PRESENT: HONORABLE MARK H. DADD

Acting Supreme Court Justice

STATE OF NEW YORK

SUPREME COURT : COUNTY OF WYOMING

_____________________________________________

 

In the Matter of the Application of

ABDUL J. MALIK, #79-A-4016,

Petitioner

v

. Index No. 19,035

 

GLENN S. GOORD, Commissioner,

Department of Correctional Services, Respondent

FOR RELIEF PURSUANT TO ARTICLE 78 CPLR

_____________________________________________

For the Petitioner

WYOMING COUNTY-ATTICA LEGAL

AID BUREAU, INC.

Norman P. Effman, Director

14 Main Street

Attica, New York 14011

For the Respondent

ELIOT SPITZER, Attorney General

by Kim S. Murphy

Assistant Attorney General

Statler Towers, 4th Floor

107 Delaware Avenue

Buffalo, New York 14202



MEMORANDUM AND JUDGMENT

By petition pursuant to Article 78 of the CPLR dated April 16, 2000, Abdul J. Malik seeks review of superintendent's hearings completed on January 20, and 21, 2000. Petitioner appeared by counsel assigned by an order to show cause dated May 10, 2000 and contended that the hearings should be annulled. Respondent requests that the petition be denied upon the

answer dated August 15, 2000.

Petitioner admitted spitting in the faces of two officers and on a cart loaded with food by pleading guilty to the misbehavior report filed by Correction Officer Zywicki. He did not have a right to demand that his assistant interview prison employees prior to the hearing (see Matter of Joyce v. Coombe, Supreme Court of Wyoming County, Index No. 17,314, Memorandum and Judgment dated March 27, 1995, annexed; Matter of Tinsley v. Coughlin, Supreme Court of Wyoming County, Index No. 16,595, Memorandum and Judgment dated February 27, 1992, annexed, affirmed 192 A.D.2d 1142). Thus, he did not have a right to call witnesses solely to rebut his assistant's claim that he was never asked to contact potential employee witnesses (see Exhibit E, pp. 5-6).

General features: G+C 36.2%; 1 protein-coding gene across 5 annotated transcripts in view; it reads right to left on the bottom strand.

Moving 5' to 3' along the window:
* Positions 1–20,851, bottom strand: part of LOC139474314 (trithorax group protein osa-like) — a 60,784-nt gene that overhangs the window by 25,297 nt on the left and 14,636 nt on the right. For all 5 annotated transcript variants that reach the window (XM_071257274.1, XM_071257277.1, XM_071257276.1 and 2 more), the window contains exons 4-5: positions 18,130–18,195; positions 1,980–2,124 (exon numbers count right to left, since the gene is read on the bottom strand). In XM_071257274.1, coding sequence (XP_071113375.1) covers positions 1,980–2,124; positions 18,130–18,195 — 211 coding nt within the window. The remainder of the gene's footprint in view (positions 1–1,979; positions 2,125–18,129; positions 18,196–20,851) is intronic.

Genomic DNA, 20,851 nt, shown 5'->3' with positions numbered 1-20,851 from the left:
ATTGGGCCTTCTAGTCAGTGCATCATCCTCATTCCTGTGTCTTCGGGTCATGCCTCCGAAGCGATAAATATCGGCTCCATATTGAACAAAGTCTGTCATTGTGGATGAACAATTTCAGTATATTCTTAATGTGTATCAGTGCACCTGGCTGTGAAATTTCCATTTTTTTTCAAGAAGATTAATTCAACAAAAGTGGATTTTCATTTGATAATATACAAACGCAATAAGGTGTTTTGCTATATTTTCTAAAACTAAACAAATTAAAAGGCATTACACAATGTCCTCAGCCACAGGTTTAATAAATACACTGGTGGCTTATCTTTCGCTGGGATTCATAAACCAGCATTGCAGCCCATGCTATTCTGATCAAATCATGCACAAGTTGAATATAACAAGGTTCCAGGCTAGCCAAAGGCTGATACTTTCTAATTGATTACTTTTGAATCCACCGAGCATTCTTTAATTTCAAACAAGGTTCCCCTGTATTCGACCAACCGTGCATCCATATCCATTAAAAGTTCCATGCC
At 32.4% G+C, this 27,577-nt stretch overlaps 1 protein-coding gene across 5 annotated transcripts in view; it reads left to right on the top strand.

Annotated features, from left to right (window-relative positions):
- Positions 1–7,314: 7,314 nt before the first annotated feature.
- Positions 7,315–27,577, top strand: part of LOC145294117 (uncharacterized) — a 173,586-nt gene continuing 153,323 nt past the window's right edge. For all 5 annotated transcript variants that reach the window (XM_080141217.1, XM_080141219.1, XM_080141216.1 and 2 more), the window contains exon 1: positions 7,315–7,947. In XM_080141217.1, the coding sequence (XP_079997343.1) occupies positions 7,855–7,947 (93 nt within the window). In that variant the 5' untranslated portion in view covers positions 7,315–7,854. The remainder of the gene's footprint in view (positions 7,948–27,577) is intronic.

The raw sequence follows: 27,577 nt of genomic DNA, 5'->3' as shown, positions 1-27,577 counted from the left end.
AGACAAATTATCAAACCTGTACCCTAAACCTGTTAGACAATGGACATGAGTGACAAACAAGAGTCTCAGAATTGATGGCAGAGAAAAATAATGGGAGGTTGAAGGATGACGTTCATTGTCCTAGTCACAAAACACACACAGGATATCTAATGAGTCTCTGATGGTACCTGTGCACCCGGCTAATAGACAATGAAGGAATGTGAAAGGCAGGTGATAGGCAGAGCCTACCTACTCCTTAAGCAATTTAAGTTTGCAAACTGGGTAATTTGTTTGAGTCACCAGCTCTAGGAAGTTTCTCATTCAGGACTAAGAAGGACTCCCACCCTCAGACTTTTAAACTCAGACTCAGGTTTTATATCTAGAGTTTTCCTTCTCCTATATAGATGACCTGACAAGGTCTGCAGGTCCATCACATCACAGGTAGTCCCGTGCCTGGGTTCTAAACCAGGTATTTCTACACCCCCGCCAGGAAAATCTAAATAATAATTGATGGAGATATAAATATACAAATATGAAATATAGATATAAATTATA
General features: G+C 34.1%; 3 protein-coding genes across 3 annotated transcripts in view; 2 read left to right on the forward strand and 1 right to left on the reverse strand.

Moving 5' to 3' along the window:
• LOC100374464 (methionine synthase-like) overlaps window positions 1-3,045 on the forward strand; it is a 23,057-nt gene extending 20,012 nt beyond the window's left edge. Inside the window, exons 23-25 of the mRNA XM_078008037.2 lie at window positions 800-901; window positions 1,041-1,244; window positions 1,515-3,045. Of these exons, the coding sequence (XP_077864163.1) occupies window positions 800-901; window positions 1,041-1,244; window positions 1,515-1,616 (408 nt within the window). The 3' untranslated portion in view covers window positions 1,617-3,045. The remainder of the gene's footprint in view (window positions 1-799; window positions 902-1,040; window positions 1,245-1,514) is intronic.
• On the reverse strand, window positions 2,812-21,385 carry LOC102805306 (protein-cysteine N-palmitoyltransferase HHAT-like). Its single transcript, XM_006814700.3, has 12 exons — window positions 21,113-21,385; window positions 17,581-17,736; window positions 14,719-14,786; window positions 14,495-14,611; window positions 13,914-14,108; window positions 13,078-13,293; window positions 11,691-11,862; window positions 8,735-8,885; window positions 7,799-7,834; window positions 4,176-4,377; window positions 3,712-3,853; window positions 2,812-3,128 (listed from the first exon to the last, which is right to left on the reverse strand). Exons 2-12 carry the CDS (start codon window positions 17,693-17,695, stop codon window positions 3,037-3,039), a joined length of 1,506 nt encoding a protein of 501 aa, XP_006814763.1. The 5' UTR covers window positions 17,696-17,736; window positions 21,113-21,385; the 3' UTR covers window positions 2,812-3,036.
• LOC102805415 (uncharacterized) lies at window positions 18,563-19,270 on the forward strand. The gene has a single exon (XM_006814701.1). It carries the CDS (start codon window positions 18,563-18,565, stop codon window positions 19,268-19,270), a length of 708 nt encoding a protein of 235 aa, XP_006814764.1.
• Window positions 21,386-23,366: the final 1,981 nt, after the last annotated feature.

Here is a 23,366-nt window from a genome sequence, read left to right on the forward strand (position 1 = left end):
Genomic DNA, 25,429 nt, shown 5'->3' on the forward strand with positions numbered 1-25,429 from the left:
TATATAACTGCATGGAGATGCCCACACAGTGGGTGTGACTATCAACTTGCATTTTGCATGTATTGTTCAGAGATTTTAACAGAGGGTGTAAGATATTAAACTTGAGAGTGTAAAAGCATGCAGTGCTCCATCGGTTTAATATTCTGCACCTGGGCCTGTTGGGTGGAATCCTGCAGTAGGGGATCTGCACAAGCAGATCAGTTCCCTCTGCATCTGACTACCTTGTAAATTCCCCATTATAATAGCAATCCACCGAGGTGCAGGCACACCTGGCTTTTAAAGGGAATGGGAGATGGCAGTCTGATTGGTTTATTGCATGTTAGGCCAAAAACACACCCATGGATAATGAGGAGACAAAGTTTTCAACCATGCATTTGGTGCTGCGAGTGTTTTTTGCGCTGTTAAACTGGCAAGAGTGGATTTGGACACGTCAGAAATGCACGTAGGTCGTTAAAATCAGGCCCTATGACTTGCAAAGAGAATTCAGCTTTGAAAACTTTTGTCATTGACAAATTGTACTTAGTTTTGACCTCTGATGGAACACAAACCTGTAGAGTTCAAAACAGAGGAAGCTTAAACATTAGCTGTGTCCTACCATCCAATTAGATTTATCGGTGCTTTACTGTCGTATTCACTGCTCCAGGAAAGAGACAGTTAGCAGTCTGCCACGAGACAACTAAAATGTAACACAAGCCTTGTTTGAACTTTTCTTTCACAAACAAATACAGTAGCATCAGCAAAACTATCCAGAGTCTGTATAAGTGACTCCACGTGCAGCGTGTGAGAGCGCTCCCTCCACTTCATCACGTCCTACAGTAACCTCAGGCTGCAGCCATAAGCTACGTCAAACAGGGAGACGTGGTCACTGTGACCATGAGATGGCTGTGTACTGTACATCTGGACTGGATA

Petitioner's only explanation to the charges was a vague claim that he had been driven "into insanity" (see Exhibit E, pp. 9-12). The hearing officer did interview Mr. DeSantis, a psychologist, and two inmates at the petitioner's request. The inmates testified to mistreatment the petitioner had allegedly suffered from officers. There was no indication that any of the other requested witnesses were involved in the alleged incidents of misbehavior. Thus, the record shows that the hearing officer gave the petitioner a meaningful opportunity to present proof of mitigating circumstances in this matter and did not abuse his discretion in denying additional witnesses as irrelevant or redundant (see Matter of Lopez v. Coughlin, 195 A.D.2d 1078 [1993]; Matter of Amaker v. Coughlin, 197 A.D.2d 886 [1993]; Matter of White v. Scully , 156 A.D.2d 942 [1989]). Petitioner is not entitled to relief merely because the hearing officer found his explanation of his conduct to be insufficient (see Exhibit E, pp. 35-36; see also Matter of Zaro v. Coughlin, 195 A.D.2d 1003 [1993]; Matter of Sutherland v. Coughlin, 211 A.D.2d 955 [1995]).

It further appears that some of the requested witnesses were actually involved in a prior incident documented in the separate report filed by Correction Officer Matrontonio. Petitioner was also charged with spitting at this correction officer. The testimony of the employee witnesses in this second hearing did not support the petitioner's claims on either report. Furthermore, petitioner left the hearing room and willfully refused to attend the proceedings conducted on Officer Matrontonio's report (see Exhibit P, p. 6; see also Matter of Payne v. Smith, 97 A.D.2d 960 [1983]; Matter of Watson v. Coughlin, 72 N.Y.2d 965 [1988]).

NOW, THEREFORE, it is hereby

ORDERED that the petition is denied.

DATED: September 19, 2000

Warsaw, New York



Acting Supreme Court Justice


Memorandum and Judgment

Index No. 19,035